Written By: Majid al-Kibsi
Article Date: Jan 22, 2011 - 10:51:18 PM
The Ministry of Health and Population has introduced the new pneumococcal vaccine in a meeting with the media at the ministry on Wednesday January 19th. Pneumococcal vaccines kill the bacteria found in the respiratory tract that cause pneumonia as well as other infections.
Yemen has received the pneumococcal vaccine from The Global Alliance for Vaccines and Immunization (GAVI) as the first country in the region to receive as aid.
According to Majid al-Junaid, Deputy Minister of Health and population, this vaccine has already been used in gulf countries and Yemen is the seventh country to use it. “The vaccine is being used in neighboring gulf countries. Yemen is now the seventh country in the region to use it. This vaccine is sponsored by GAVI and therefore it will be found for free in any medical facility.”
Dr. Ghulam R. Popal, WHO representative in Yemen complemented the cooperation between the ministries of health and information. “This partnership is very good example in the entire region. I want to thank you so much for this example,” he added, “Today is a milestone event in the history of the public health of Yemen.
Yemen is one of the first countries in the region that, with the help of GAVI, introduced the pneumococcal vaccine.”
Popal added that over 1.6 million people die from the pneumococcal diseases all over the world, 800 thousand are children under five years old. This mortality rate is higher in the poor countries.
The expert of the United Nations World Health Organization (WHO), Dr. Mohammed Osama Mare’i introduced the vaccine to the audience and gave them a detailed explanation about the size of the problem with the pneumococcal diseases.
According to the WHO, infections caused by pneumococci are a major cause of morbidity and mortality all over the world. Pneumonia, febrile bacteraemia, and meningitis are the most common manifestations of invasive pneumococcal disease, whereas bacterial spread within the respiratory tract may result in middle-ear infection, sinusitis or recurrent bronchitis. Compared with invasive disease, the non-invasive manifestations are usually less severe, but considerably more common. Thus, in the United States alone, 7 million cases of otitis media are attributed to pneumococci each year.
Although all age groups may be affected, the highest rate of pneumococcal disease occurs in young children and in the elderly population. In addition, persons suffering from a wide range of chronic conditions and immune deficiencies are at increased risk. In developing countries infants under three months of age are at particularly high risk, especially for pneumococcal meningitis.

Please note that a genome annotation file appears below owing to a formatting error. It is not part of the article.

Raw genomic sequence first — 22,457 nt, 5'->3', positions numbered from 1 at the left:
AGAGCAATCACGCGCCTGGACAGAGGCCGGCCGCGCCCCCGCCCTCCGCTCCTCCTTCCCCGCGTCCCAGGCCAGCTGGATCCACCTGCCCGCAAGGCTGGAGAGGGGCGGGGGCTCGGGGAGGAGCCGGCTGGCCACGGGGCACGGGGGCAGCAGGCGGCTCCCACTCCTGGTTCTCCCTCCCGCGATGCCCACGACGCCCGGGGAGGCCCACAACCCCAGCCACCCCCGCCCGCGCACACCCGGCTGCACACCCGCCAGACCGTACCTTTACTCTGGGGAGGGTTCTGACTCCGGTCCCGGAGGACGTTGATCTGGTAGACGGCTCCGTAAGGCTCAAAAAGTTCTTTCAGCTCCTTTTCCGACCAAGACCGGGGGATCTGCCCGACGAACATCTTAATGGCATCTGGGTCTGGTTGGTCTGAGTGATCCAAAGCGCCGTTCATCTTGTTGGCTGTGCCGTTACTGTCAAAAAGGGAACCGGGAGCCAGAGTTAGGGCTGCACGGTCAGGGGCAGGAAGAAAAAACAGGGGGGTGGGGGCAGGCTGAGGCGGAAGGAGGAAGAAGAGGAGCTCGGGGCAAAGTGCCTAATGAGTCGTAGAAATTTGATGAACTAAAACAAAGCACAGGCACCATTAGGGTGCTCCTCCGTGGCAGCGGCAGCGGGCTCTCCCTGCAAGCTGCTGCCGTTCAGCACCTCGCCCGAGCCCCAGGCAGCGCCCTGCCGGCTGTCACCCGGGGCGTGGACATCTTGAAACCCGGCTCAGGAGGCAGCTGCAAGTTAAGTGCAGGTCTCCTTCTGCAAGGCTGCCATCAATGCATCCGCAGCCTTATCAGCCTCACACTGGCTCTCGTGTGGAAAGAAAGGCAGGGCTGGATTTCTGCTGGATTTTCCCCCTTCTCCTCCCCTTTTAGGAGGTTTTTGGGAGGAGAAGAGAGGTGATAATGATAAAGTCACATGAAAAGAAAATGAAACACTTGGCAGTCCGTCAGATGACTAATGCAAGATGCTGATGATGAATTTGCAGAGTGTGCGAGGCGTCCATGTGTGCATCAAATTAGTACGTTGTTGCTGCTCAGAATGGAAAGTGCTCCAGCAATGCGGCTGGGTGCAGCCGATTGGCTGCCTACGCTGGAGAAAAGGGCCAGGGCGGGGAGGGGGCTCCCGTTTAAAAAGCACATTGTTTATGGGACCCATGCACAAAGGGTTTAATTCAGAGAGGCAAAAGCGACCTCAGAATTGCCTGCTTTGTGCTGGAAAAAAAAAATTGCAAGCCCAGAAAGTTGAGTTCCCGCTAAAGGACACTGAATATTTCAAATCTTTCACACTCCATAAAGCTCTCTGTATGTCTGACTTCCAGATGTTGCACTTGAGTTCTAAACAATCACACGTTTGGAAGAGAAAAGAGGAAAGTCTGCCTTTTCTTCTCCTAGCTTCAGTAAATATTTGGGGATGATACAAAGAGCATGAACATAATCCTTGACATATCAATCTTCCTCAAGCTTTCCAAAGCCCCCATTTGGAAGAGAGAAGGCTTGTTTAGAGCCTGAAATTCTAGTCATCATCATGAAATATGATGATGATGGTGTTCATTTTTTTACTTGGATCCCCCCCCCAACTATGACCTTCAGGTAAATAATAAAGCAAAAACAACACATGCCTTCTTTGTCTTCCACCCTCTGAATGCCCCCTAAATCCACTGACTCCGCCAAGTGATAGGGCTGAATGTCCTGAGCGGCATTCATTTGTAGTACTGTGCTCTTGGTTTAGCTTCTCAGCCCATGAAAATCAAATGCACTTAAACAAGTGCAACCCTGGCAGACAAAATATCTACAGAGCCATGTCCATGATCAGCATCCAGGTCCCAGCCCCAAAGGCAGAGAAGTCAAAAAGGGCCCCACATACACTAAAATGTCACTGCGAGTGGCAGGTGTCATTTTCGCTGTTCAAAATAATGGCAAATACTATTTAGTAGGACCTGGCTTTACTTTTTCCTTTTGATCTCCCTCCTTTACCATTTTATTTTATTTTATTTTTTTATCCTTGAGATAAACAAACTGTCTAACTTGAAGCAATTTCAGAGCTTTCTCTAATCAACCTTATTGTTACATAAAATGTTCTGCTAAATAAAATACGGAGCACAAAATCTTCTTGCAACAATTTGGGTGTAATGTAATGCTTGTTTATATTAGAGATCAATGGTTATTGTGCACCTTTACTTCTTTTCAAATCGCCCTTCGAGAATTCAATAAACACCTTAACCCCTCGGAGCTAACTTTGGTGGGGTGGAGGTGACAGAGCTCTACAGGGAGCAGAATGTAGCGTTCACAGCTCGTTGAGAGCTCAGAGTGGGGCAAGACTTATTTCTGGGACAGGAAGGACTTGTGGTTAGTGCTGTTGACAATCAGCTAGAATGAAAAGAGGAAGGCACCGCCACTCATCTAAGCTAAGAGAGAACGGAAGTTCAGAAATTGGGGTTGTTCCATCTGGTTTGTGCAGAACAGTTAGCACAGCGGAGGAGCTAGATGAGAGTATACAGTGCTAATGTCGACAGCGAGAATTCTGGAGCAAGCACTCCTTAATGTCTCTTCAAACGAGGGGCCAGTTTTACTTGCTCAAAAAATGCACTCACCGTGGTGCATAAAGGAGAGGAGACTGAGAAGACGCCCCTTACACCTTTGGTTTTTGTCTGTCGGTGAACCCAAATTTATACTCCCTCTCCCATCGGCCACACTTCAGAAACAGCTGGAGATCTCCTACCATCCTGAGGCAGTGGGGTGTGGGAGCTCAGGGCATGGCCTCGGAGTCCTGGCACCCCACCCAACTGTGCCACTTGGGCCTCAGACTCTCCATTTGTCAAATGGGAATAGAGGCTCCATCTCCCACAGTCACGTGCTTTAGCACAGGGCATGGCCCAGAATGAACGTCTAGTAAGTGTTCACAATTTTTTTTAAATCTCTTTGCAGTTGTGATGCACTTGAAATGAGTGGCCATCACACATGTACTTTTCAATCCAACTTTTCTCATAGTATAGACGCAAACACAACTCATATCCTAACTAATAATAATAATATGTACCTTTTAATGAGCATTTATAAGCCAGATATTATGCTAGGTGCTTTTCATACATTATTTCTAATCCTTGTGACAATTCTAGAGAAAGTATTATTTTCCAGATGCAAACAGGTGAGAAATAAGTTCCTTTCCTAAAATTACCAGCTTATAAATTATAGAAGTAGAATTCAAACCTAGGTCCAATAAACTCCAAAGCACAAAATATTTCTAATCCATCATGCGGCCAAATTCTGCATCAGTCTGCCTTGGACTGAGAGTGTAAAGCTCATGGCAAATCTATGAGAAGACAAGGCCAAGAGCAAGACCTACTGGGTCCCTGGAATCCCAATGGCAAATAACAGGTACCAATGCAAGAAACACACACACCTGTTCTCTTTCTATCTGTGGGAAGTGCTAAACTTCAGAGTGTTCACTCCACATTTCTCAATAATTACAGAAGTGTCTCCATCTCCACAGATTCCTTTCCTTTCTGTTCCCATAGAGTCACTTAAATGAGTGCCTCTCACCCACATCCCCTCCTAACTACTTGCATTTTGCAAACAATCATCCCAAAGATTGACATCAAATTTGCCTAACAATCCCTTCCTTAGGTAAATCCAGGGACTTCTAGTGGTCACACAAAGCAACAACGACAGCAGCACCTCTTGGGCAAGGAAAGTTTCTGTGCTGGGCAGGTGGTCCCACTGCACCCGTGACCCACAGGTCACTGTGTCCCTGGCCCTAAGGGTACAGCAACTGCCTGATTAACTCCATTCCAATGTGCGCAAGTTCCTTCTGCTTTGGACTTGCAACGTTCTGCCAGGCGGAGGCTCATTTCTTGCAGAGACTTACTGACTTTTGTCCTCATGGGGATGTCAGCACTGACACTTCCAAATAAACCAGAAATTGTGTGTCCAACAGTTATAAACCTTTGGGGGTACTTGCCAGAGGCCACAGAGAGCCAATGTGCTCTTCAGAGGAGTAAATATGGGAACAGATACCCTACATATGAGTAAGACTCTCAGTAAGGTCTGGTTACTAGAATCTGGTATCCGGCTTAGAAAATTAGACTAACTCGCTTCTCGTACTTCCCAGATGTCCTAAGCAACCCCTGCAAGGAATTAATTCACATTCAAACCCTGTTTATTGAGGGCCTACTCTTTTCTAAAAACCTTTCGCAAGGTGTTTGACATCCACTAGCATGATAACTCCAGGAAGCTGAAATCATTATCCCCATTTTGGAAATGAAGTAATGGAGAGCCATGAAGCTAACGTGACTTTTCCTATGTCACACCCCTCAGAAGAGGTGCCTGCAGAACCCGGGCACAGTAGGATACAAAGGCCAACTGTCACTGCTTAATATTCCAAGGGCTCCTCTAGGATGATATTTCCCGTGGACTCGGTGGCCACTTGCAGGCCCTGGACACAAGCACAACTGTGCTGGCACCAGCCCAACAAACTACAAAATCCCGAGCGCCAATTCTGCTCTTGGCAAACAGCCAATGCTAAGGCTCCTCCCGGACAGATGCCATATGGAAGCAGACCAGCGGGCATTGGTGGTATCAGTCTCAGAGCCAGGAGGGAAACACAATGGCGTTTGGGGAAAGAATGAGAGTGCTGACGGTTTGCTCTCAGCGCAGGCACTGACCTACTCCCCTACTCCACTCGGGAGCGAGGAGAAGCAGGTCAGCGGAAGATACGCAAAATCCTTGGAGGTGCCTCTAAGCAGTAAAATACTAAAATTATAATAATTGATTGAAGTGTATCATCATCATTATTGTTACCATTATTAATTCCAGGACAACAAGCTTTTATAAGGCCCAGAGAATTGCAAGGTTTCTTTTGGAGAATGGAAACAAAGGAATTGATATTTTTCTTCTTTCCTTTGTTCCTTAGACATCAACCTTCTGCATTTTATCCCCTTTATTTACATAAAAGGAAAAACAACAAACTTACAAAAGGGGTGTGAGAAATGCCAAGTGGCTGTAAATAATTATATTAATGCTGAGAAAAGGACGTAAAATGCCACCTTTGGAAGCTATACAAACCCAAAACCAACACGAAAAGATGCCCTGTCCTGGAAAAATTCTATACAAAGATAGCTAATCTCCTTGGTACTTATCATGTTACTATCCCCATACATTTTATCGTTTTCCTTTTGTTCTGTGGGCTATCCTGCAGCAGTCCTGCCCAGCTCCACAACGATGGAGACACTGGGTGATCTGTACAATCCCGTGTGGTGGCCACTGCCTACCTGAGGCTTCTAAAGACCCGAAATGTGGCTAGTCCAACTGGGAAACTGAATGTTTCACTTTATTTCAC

Streptococcus pneumoniae, or pneumococcus, is a bacterium which causes serious disease often life-threatening, illnesses in young children. Pnemococcus can cause meningitis and severe pneumonia, leading to an estimated 14.5 million cases of serious illness and 735,000 deaths each year in HIV negative children under five years of age.
Mare’i assured that implementing the vaccination with the pneumococcal vaccine will decrease fatality rate among children under 5 years old drastically. “This vaccine will help achieving the fourth goal of the Millennium Development Goals (MDG). It will decrease fatality by two thirds by 2015,”
Ministry of information, Hasan Ahmed al-Lozy has attended this meeting and encouraged the journalists to support the Ministry of Health and Population in implementing this vaccine.
Dr. Ghadah Shawqi al-Haboob, explained more about the vaccine, she assured that it is safe to give this vaccine to the infant during the first six weeks. “This vaccine can be take simultaneously with the pentavalent vaccine. It is given in the first six, ten and fourteen weeks,”
According to al-Haboob, Individuals who have had a previous allergic reaction to the pneumococcal vaccine should avoid vaccination. The vaccine should also be avoided during radiation therapy or chemotherapy or when the infant have a temperature over 39 degrees,” she added that there might be some side effects of the vaccine such as slight fever that may last for two days.
Al-Habbob mentioned the people who should be getting this vaccine, which included all adults age 65 years or older, Anyone age two years or older who has a long-term health problem such as cardiovascular disease, sickle cell anemia, alcoholism, lung disease, diabetes, cirrhosis, or leaks of cerebrospinal fluid, Anyone who has or is getting a cochlear implant, Anyone age two years or older who has a disease or condition that lowers the body’s resistance to infection, such as Hodgkin’s disease, kidney failure, nephrotic syndrome, lymphoma, leukemia, multiple myeloma, HIV infection or AIDS, damaged spleen or no spleen, or organ transplant. In addition to anyone age two years or older who is taking any drug or treatment that lowers the body’s resistance to infection, such as long-term steroids, certain cancer drugs, or radiation therapy, adults ages 19–64 who have asthma, adults ages 19–64 who smoke cigarettes, In special situations.
• Yemen seizes military materiel
• Yemen: Democracy School certified as division of Defense for Children International
• Yemen’s army shells tribal areas after pipeline sabotage
• Sawa’a organization calls for Jewish involvement in Yemen’s National Dialogue
• US aircraft carrying soldiers, equipment lands in Yemen